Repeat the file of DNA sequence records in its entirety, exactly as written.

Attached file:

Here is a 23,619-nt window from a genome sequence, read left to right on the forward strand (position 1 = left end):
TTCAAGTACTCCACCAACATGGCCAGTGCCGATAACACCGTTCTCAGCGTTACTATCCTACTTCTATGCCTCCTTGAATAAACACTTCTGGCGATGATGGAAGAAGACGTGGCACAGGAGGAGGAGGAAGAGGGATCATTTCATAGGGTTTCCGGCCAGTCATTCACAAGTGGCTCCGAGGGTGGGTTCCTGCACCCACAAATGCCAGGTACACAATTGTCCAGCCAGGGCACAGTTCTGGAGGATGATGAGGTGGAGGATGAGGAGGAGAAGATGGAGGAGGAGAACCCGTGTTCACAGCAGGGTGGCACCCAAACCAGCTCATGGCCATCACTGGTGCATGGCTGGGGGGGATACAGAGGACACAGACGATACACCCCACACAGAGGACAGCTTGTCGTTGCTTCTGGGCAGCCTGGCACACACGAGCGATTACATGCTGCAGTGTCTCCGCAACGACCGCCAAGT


Here is a 23,619-nt window from a genome sequence, read left to right on the forward strand (position 1 = left end):
TTCAAGTACTCCACCAACATGGCCAGTGCCGATAACACCGTTCTCAGCGTTACTATCCTACTTCTATGCCTCCTTGAATAAACACTTCTGGCGATGATGGAAGAAGACGTGGCACAGGAGGAGGAGGAAGAGGGATCATTTCATAGGGTTTCCGGCCAGTCATTCACAAGTGGCTCCGAGGGTGGGTTCCTGCACCCACAAATGCCAGGTACACAATTGTCCAGCCAGGGCACAGTTCTGGAGGATGATGAGGTGGAGGATGAGGAGGAGAAGATGGAGGAGGAGAACCCGTGTTCACAGCAGGGTGGCACCCAAACCAGCTCATGGCCATCACTGGTGCATGGCTGGGGGGGATACAGAGGACACAGACGATACACCCCACACAGAGGACAGCTTGTCGTTGCTTCTGGGCAGCCTGGCACACACGAGCGATTACATGCTGCAGTGTCTCCGCAACGACCGCCAAGT